Welcome to INFO 3312/5312

Lecture 1

Dr. Benjamin Soltoff

Cornell University
INFO 3312/5312 - Spring 2024

January 23, 2024



  • Course details
  • Introductions
  • Course components
  • Why we visualize

Course details


  • Lectures
    • Tuesdays 1:25-2:40pm
    • Thursdays 1:25-2:40pm
  • Discussions
    • 201: Fridays 10:10-11:00am
    • 202: Fridays 11:15-12:05pm
    • 203: Fridays 9:05-9:55am (grad students only)

Students on the waitlist

  • INFO 3312/5312 enrollment is restricted to IS/ISST majors and IS MPS students
  • If you are not an IS/ISST major (or are still in the process of affiliating), join the waitlist through Student Center
  • PINs distributed on a rolling basis
  • We currently have 2 seats available and 16 students on the waitlist

Themes: what, why, and how

  • What: the communication (e.g. plot, table, report)
    • Specific types of visualizations for a particular purpose (e.g., maps for spatial data, Sankey diagrams for proportions, etc.)
    • Tooling to produce them (e.g., specific R packages)
  • How: the process
    • Start with a design (sketch + pseudo code)
    • Pre-process data (e.g., wrangle, reshape, join, etc.)
    • Map data to aesthetics
    • Make visual encoding decisions (e.g., address accessibility concerns)
    • Post-process for visual appeal and annotation
  • Why: the theory
    • Tie together “how” and “what” through the grammar of graphics
    • Extend to underlying theory of cognition and information processing


Meet the instructor

Dr. Benjamin Soltoff

Lecturer in Information Science

Gates Hall 216

Headshot of Dr. Benjamin Soltoff

Meet the course team

Grad TAs

  • Clayton S
  • Muhan Z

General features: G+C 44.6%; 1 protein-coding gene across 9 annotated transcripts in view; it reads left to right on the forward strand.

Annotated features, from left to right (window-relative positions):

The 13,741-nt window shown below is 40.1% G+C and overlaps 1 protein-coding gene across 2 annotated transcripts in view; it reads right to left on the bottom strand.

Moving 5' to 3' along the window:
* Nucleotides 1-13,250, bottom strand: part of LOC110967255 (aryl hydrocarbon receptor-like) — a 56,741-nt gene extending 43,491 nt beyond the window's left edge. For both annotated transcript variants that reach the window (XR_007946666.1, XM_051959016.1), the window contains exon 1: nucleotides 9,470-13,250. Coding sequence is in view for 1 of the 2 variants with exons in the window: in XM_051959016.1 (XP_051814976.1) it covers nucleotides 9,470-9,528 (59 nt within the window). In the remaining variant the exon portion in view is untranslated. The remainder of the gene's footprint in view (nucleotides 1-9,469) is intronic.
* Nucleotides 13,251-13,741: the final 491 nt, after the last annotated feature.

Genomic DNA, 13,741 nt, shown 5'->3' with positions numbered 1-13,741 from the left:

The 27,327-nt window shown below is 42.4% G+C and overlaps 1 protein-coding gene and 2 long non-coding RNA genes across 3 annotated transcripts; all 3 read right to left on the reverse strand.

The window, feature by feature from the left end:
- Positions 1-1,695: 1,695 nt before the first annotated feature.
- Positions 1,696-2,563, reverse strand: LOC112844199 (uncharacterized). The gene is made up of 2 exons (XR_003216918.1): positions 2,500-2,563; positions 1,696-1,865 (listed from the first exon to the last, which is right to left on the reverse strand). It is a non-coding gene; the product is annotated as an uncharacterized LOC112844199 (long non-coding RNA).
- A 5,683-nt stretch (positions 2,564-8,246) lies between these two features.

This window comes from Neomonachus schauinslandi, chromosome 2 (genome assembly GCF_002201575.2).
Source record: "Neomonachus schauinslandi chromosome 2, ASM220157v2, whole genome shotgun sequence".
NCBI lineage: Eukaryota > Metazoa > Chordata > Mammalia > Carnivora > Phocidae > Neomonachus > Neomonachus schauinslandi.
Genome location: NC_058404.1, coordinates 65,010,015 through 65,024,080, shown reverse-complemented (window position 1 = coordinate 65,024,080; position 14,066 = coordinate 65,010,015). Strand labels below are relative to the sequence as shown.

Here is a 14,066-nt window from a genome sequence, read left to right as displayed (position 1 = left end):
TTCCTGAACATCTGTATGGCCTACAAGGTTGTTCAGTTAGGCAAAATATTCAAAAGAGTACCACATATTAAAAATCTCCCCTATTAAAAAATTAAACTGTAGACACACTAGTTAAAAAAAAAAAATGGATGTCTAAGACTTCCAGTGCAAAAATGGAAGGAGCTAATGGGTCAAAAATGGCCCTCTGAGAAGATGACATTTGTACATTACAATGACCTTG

• Su H

Undergrad TAs

  • Aarya T
  • Jessica K
  • Steven C
  • Sahiba D

Meet each other!

  • Form a small group (3-4 individuals) with people sitting around you

  • First, introduce yourselves to each other:

    • Your name - Prof/Dr. Soltoff
    • Your major - Political science
    • The last movie you saw - To All The Boys I’ve Loved Before
    • What you hope to get out of this class - A paycheck
  • Start with the bad graphs – Share your examples of “bad” graphs and why you think they’re bad.

  • Then, share your good graphs – Same deal, share your examples of “good” graphs and why you think they’re good.

  • Finally, choose the one plot from your group that you think is most striking, either because it’s bad or because it’s good, and have one team member share the graph on this discussion post.

Course components



  • All course materials
  • Links to Canvas, GitHub, RStudio Workbench, etc.
  • Let’s take a tour!

Course toolkit

All linked from the course website:


Make sure you can access RStudio (Posit) Workbench before lab on Friday.

Activities: Prepare, Participate, Practice, Perform

  • Prepare: Introduce new content and prepare for lectures by completing the readings

  • Participate: Attend and actively participate in lectures and labs, office hours, team meetings

  • Practice: Practice applying visualization techniques with application exercises during lecture, graded for completion

  • Perform: Put together what you’ve learned to analyze real-world data

    • Homework assignments x 6-ish (individual)
    • Team projects (2)


  • Team assignments
    • Assigned by course staff
    • Peer evaluation after completion
  • Expectations and roles
    • Everyone is expected to contribute equal effort
    • Everyone is expected to understand all code turned in
    • Individual contribution evaluated by peer evaluation, commits, etc.


Category Percentage
Homework 40%
Project 1 20%
Project 2 30%
Application exercises 10%

See course syllabus for how the final letter grade will be determined.

INFO 5312

Additional expectations:

  • INFO 5312 homework will at times be graded against a more stringent rubric
  • INFO 5312 students will be grouped together for all projects

15 minute rule


  • Attend office hours
  • Ask and answer questions on the discussion forum
  • Reserve email for questions on personal matters and/or grades
  • Read the course support page


  • Posted on Canvas (Announcements tool), be sure to check regularly (or forward announcements to your email)
  • I’ll assume that you’ve read an announcement by the next “business” day

Diversity + inclusion

  • I want you to feel like you belong in this class and are respected
  • We are committed to full inclusion in education for all persons
  • If you feel that we have failed these goals, please either let us know or report it, and we will address the issue